Best of the Best 2011: Motorcycles: Custom: NCR Millona 16

  • NCR Millona 16
  • NCR Millona 16
  • NCR Millona 16
  • NCR Millona 16

    Its irascible motor and unusually low weight render the Ducati Des­mosedici RR too much motorcycle for many riders. But for the Italian boutique bike builder NCR, the MotoGP race replica is only a starting point. From the Desmosedici it creates the Millona 16, or M16. Associations with the firearm of the same name may be unintentional, but they are not unwarranted: With its implausible power-to-weight ratio, this bike can move like a bullet.

    NCR calls the M16 "the most exclusive motorcycle in the world," which is either a reference to the bike’s $160,000 starting price (it does not include the cost of the engine) or an acknowledgment that very few riders are capable of handling this machine.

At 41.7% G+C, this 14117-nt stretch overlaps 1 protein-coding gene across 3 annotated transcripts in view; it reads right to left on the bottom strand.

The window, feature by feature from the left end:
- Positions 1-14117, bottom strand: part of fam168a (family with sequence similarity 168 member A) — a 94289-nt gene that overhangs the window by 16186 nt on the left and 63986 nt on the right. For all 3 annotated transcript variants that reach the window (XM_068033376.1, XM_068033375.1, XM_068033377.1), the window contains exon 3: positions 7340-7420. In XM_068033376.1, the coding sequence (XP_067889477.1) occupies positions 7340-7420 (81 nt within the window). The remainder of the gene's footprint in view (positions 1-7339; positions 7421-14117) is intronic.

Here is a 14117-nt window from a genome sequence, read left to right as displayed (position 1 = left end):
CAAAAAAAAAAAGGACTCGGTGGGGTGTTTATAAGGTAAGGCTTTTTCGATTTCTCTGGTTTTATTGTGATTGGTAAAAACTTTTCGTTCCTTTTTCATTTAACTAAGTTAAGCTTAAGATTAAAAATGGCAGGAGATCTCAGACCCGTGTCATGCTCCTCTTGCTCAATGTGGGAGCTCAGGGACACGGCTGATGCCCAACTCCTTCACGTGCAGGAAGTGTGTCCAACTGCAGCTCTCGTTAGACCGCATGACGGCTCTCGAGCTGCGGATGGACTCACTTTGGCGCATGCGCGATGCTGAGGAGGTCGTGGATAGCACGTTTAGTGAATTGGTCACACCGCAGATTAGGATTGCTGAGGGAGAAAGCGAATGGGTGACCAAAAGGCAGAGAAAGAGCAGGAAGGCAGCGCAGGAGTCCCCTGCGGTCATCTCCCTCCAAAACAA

NCR begins with the engine from the $72,500 Desmosedici and then produces or procures the rest of the bike’s components. The building process, which begins when an order is placed and lasts six to eight months, includes fabricating a carbon-fiber frame and swingarm. The fuel tank, fairing, and wheels also are made of carbon fiber, and the exhaust system, fasteners, and bolts are made from titanium. All this lightweight material allows the M16 to tip the scales at only 319 pounds (with an empty fuel tank and only one battery), which is 15.4 pounds lighter than the minimum for MotoGP racers.

    NCR tunes every aspect of the Ducati engine, from the air-intake system and pistons to the bottom end, so that it produces more than 200 hp at the rear wheel—an extraordinary amount of power for a motorcycle in any weight class.

    The bike’s list of race-ready components includes ceramic matrix composite brakes, Öhlins FGR000 forks, a TTX rear monoshock that NCR tunes, and a traction-control system that responds to the rider’s gear selection and the bike’s lean angle.

    Is this too much bike for the road—or even for the track? Only for those who believe you can have too much of a good thing.

     

    NCR, www.ncrfactory.com

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